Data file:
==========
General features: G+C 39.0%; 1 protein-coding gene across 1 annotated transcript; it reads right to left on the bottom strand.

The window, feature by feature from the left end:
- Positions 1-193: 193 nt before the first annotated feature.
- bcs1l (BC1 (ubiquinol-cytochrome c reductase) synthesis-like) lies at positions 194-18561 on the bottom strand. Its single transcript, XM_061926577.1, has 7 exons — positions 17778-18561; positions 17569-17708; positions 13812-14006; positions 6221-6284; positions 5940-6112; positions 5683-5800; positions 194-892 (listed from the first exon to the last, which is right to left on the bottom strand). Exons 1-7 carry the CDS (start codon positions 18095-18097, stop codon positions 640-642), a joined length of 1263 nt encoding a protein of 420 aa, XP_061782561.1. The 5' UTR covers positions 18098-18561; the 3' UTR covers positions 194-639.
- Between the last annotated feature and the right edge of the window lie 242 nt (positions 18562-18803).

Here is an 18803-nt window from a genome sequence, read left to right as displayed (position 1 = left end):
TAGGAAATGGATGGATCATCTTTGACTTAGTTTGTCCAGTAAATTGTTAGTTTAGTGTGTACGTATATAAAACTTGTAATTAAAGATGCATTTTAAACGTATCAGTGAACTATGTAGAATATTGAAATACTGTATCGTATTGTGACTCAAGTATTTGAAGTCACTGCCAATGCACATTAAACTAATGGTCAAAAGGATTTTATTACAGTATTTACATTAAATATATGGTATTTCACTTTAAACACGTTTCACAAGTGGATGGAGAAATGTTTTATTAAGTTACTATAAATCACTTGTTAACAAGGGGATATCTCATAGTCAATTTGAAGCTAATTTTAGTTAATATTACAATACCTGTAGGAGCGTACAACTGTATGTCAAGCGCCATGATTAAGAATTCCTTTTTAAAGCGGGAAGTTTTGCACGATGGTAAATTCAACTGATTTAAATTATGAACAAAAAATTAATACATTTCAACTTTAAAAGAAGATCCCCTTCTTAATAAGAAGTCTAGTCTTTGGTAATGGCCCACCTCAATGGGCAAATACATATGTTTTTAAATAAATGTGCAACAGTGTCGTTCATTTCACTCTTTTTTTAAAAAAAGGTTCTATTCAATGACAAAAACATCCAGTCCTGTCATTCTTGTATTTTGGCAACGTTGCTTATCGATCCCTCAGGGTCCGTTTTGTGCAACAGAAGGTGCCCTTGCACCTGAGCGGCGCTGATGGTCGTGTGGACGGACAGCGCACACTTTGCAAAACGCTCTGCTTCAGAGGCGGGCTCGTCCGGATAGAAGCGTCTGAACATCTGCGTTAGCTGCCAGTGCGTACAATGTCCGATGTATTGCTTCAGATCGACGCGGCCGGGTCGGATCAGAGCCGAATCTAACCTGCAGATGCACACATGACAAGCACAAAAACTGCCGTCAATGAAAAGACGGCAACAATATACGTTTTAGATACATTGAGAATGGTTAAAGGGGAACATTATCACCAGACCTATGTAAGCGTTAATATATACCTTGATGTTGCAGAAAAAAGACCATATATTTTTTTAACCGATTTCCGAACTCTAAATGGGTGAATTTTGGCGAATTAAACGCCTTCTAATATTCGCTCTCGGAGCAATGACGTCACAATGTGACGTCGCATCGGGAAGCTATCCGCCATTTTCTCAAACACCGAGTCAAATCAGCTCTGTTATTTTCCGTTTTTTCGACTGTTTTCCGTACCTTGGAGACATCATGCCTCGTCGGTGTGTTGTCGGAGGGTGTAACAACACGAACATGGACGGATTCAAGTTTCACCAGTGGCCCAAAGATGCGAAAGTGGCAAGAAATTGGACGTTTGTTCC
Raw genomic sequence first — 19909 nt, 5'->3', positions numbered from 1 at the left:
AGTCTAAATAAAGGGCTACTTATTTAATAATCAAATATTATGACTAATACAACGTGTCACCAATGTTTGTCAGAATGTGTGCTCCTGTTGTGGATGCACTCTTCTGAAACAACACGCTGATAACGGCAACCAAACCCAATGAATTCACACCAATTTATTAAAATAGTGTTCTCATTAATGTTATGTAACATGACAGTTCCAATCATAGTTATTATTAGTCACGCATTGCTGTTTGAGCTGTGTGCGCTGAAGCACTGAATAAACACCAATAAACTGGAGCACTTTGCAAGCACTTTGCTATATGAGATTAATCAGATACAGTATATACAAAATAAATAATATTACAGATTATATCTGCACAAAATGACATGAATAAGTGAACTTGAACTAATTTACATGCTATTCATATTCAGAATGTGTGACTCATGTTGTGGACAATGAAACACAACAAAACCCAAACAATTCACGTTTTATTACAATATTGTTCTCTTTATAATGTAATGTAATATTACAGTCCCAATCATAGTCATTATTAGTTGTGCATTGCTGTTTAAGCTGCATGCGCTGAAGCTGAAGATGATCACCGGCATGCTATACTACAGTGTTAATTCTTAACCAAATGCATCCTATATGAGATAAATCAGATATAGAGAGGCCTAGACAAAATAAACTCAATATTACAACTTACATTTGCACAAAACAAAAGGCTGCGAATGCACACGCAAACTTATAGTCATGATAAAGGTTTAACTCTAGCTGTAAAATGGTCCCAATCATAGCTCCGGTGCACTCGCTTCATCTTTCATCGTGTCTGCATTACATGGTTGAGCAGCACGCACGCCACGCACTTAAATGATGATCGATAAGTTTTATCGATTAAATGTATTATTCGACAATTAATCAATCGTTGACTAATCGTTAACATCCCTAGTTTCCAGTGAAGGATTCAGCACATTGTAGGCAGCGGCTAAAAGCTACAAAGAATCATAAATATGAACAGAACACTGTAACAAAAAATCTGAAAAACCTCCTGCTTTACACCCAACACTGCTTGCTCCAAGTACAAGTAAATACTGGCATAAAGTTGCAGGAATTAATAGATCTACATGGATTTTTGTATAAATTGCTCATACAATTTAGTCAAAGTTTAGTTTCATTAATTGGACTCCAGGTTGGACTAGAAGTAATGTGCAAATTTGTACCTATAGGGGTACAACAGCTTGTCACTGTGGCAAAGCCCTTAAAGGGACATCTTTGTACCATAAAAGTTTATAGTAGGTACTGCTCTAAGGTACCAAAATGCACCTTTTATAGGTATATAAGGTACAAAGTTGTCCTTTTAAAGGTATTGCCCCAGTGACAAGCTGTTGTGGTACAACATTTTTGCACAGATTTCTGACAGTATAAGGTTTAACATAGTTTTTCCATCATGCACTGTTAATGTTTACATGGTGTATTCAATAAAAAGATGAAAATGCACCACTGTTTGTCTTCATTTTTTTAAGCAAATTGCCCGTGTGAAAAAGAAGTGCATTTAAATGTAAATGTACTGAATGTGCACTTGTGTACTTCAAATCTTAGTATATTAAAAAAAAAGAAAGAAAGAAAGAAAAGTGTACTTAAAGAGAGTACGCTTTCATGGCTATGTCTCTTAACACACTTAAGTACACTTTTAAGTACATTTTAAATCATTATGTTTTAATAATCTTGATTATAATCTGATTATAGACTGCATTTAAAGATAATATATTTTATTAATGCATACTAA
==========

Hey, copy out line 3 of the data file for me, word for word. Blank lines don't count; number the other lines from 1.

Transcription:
- Positions 1-193: 193 nt before the first annotated feature.